Will Cotton Be King Again? Crop Gets Boost In Kansas

April 12, 2011

Eric Durban

Eric Durban
Bales of ginned cotton sit in a warehouse in Kansas. A shortfall in cotton production in China and India has led to a rise in U.S. production.
Eric Durban
Seed cotton sticks to the wire cage of a trailer used to bring a harvested crop from the field.

In Liberal, Kan., if it weren't for the rogue bits of cotton resembling light snow around the building, you'd have to step inside the Plains Cotton Cooperative Association warehouse to realize what's being stored here. Unlike the iconic grain elevators that dot the Midwestern landscape, this huge metal warehouse in southwest Kansas is the only one of its kind in the state.

"It's constant motion, almost pure chaos," warehouse manager Jim Pittman says.

There's a method to the madness though, he says. A detailed computer system shows him the exact location of each bale here.

"You know, you look at the size of this building and it's rather large, and you would think it's like finding a needle in a hay stack," he says.

Cotton is traditionally seen as a southern crop, not something grown in America's breadbasket. But in Kansas, a state long dominated by wheat and corn, it's the new crop on the block.

Agriculture economists forecast Kansas farmers will plant 20,000 acres of cotton this year, the fourth largest percentage increase of the 17 cotton-producing states. Virginia, another state new to the crop, is looking at the largest jump in cotton acreage.

Water Concerns

Flooding in Pakistan and supply shortages in China and India have helped cotton reach price levels last seen during the Civil War. Much of the predicted 12 percent hike in U.S. acreage will go toward satisfying foreign demand.

Cotton has one important advantage over corn. and it concerns a topic Kansans know all too well: water.

"I hate to just see it go down the tubes without something beneficial," says farmer Kent Dunn. "Not that corn's not beneficial, but, you know, it's trying to be a wise steward of what we have. We have come a long ways in the 30 some years that I've been around here as far as evolving applications of the water."

Dunn has rotated cotton into his southwest Kansas fields for almost a decade and now has about 1,500 acres devoted to the crop.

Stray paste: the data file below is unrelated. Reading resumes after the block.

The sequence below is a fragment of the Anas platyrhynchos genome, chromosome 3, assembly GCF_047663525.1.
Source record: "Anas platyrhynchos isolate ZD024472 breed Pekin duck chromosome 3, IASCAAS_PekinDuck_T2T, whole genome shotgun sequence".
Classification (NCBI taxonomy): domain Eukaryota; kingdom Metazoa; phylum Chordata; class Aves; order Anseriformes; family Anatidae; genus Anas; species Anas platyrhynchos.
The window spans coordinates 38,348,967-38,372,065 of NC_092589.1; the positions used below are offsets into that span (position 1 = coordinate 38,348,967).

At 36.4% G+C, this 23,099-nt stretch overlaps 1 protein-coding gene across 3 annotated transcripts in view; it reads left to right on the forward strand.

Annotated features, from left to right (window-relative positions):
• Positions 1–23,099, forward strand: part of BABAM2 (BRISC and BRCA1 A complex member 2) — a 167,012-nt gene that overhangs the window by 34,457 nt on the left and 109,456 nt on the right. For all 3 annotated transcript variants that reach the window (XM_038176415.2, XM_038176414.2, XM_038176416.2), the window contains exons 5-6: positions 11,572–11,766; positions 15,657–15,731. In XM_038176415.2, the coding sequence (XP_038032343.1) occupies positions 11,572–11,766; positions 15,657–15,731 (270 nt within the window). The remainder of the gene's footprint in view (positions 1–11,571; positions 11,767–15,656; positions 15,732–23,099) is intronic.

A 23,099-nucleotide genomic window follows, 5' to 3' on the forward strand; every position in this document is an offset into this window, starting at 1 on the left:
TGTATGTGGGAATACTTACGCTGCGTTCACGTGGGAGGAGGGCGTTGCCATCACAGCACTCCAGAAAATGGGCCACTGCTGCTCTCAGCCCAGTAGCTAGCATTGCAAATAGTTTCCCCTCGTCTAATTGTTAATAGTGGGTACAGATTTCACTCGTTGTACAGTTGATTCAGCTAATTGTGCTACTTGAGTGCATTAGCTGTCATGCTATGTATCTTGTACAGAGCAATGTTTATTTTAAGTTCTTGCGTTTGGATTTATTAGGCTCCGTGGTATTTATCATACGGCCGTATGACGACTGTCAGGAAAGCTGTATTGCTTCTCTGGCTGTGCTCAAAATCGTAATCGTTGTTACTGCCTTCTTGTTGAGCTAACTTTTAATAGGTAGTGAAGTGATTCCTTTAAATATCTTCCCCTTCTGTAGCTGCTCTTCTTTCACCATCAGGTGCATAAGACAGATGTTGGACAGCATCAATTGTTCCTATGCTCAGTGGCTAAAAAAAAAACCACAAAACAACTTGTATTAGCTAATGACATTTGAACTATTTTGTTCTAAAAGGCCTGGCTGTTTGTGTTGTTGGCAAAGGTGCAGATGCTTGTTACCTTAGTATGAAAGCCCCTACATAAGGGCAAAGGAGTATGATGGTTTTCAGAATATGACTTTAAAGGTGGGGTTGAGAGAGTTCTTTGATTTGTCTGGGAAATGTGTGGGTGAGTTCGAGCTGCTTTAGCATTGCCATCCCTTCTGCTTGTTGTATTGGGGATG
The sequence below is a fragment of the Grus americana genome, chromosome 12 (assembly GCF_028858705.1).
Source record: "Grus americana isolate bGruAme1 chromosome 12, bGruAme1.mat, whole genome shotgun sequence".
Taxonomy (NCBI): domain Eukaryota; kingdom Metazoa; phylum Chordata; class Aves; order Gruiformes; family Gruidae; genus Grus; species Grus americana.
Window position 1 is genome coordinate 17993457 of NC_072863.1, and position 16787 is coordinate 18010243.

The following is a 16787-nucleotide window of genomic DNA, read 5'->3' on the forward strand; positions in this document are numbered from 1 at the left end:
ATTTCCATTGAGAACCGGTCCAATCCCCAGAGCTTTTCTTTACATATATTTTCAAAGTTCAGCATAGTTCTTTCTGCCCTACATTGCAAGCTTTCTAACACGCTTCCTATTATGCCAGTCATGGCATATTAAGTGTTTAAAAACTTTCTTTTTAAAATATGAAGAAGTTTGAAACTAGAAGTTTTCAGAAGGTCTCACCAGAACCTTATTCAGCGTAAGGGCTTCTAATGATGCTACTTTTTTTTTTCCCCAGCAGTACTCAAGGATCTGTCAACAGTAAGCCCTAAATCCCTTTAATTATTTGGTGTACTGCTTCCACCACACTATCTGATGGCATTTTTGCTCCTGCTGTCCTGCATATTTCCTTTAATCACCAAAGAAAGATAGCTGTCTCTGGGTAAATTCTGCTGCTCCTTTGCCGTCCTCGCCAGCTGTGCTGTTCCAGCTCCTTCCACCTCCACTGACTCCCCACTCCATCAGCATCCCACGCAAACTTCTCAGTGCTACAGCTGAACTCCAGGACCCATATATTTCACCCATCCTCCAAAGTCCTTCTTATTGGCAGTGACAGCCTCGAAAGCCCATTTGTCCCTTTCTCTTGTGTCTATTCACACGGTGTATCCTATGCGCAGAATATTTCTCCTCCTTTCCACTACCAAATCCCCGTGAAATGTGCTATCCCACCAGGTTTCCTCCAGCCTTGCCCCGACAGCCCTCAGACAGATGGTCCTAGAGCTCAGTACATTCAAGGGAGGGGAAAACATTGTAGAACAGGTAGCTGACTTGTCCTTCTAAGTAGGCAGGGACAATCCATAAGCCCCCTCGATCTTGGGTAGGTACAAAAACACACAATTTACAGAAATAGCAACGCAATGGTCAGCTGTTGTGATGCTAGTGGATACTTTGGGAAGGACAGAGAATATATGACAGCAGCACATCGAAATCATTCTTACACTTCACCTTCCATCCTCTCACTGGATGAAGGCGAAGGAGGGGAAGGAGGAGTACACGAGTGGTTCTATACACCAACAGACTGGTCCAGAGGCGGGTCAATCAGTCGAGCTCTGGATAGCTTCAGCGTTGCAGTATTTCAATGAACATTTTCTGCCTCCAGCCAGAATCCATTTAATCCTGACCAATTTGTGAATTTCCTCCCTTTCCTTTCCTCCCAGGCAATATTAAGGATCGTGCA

Many western Kansas farmers irrigate from the rapidly depleted Ogallala Aquifer, so water use is on everyone's minds. Cotton uses about a third less water than corn.

Added Opportunities

With more than 5 million acres in corn, the crop still dwarfs cotton acreage 75 to 1 in Kansas, but there's lots of land here where cotton could be grown.

Cotton businessman Dick Cooper sees a time when corn may not be an option in parts of the state.

"If we can keep economic factors to where cotton is a profitable crop to grow, we know that we will be there when those wells will not support corn production," he says, "and will give those farmers another opportunity to grow a crop they can make money with."

And, he says, cotton grown in Kansas is among the best.

"The kind of quality that we grew this year and can grow more years than not — it's as good as cotton grown anywhere in the U.S. except for the Pima type cottons in California and Arizona," Cooper says.

Some farmers, like Justin Shaddix, did plan to try growing cotton this year, but just couldn't get away from the comfort of his traditional crop.

"We're alfalfa people, and that's basically what we've done for the last 20 years," he says. "[Planting cotton] seemed the right thing to do, because of the hay shortage that we're going to have."

At the co-op warehouse in Liberal, the shipping log shows last year's crop went far and wide — from Brazil to Taiwan. You may even have a piece of Kansas cotton in your pocket right now. That's because each U.S. dollar bill is made of 75 percent cotton.

Eric Durban reports for Harvest Public Media, an agriculture-reporting project involving six NPR member stations in the Midwest. For more stories about farm and food, check out harvestpublicmedia.org Copyright 2011 National Public Radio. To see more, visit http://www.npr.org/.